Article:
Crow’s Feet


Eyelid skin is thin and elastic, with no underlying subcutaneous fat. Orbicularis oculi, is an elliptical muscle that closes the eyelids and acts as the sphincter of the eye. Orbicularis oculi has three parts: orbital, palpebral and lacrimal. The lacrimal part connects to the lacrimal sac and inserts on the upper and lower eyelids at the tarsal plate. The palpebral part is the innermost aspect of the muscle and provides the less forceful closure of the eyelid, such as a blink. The orbital part is outermost aspect of the muscle and blends into the surrounding muscles. This is part that accounts for the forceful closure of the eyelids and pulls the skin. Zygomaticus minor typically lies deep to the orbicularis oculi from the zygomatic bone. Therefore, a deep injection should be avoided here. Dysport (an off-label use) can be injected into the orbicularis oculi for treatment of crow’s feet.


The lateral portion of the orbicularis oculi lies in a vertical direction. Researchers have identified up to 4 different lateral canthal rhytid patterns. A standard injection points are taught to beginners, but in some instances, treatment may require individualization. Evaluate the crow’s feet by asking the patient to squint. Note any asymmetry, lid ptosis, brow ptosis, scleral show or lid laxity. Most importantly, use bright light and stretch the skin to find any fine vessels coursing through this region and mark them to avoid an injection into them.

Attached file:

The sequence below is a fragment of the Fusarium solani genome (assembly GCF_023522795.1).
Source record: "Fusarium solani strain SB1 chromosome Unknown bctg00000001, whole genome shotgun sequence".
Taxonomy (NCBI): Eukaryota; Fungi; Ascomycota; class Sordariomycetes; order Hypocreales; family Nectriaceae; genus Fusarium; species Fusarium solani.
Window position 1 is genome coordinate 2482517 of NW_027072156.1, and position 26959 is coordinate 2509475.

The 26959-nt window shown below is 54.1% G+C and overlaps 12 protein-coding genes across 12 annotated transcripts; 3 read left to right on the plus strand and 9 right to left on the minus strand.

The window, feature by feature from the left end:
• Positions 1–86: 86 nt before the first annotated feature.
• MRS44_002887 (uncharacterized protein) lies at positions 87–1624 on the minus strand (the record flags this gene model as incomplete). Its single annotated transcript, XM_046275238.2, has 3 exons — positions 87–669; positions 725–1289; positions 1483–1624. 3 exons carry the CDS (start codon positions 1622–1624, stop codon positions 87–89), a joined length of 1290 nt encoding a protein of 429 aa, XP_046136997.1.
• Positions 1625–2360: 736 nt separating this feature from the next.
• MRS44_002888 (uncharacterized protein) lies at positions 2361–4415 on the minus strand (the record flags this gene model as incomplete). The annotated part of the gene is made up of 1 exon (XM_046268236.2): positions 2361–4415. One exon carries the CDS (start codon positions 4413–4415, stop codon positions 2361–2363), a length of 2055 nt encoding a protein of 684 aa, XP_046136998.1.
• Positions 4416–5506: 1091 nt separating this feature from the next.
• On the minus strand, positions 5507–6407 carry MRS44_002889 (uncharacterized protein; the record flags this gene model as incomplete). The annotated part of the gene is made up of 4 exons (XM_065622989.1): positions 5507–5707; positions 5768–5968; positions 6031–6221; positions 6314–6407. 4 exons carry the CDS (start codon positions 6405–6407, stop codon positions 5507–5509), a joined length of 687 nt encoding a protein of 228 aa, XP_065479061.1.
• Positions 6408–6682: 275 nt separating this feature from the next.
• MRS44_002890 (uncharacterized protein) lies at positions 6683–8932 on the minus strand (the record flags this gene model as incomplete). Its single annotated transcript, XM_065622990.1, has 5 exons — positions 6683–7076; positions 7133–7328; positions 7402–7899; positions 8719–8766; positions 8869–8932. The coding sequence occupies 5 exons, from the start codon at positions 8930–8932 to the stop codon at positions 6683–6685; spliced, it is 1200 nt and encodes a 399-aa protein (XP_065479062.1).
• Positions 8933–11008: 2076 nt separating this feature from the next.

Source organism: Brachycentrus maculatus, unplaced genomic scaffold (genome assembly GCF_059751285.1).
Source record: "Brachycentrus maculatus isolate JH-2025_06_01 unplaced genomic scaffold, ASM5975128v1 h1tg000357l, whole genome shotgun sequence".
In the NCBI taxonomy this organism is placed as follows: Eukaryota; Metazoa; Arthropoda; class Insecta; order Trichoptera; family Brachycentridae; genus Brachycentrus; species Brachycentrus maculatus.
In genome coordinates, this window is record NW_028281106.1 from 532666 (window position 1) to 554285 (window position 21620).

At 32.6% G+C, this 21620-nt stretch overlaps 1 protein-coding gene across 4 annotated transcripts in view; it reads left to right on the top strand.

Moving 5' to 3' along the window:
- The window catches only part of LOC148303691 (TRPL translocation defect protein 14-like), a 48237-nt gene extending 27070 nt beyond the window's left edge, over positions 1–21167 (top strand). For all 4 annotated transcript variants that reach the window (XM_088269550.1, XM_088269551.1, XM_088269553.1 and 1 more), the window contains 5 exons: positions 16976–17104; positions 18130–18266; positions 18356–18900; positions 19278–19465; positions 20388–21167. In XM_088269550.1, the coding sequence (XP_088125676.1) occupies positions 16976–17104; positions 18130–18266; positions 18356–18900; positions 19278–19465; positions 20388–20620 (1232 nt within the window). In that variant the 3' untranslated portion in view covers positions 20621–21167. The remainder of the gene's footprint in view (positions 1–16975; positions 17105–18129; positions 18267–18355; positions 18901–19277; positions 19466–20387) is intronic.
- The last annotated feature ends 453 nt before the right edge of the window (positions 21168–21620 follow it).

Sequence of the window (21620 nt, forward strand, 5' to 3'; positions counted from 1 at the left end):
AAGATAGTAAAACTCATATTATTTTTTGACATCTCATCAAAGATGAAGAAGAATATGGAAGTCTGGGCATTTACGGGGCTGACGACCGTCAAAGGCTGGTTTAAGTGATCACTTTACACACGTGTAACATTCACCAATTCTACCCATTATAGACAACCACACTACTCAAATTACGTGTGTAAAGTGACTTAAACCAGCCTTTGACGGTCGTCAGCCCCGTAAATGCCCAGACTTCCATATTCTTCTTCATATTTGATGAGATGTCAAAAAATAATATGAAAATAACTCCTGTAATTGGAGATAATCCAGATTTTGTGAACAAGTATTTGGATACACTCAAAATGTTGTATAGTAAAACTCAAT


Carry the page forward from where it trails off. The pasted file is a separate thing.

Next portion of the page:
If you feel that your ideal injection mark is immediately over a vessel, then place you injection lateral to the vessel. Also we recommend that you mark the palpable lateral orbital rim. This will aid in ensuring that your injection is placed outside of the boney rim. Finally, discuss with your patients other adjunctive treatment options such as various skin tightening modalities to improve patient satisfaction.

Injection Technique

Stand in a position so that the needle is pointed away from the eye (inject superiorly, needle pointing up to the ceiling). You may use your noninjecting finger to shield the globe by placing your index finger in the lateral orbital groove or stretch the skin to aid in the penetration of the skin. Injections should be superficial dermal injections(2 – 3 mm deep) resulting in a wheel formation. Injections are also commonly 1.5cm from the lateral canthus or 1cm lateral to the boney orbital rim. Dysport is injected 1 to 1.5 cm apart in an arc-like pattern using 8 units per injection. Place your middle injection lateral in-line with the lateral canthus.

Adverse Events

Similar adverse events such as pain and swelling can occur. Rate of ecchymoses can be high at 25%. This can be avoided by injecting around a vessel, superficially with only the tip of the needle in the skin. Pressure should be applied immediately for up to 5 minutes to reduce the risk of a hematoma. Lip ptosis can rarely occur due to involvement of the lip elevator muscles that blend with the orbicularis oculi muscle.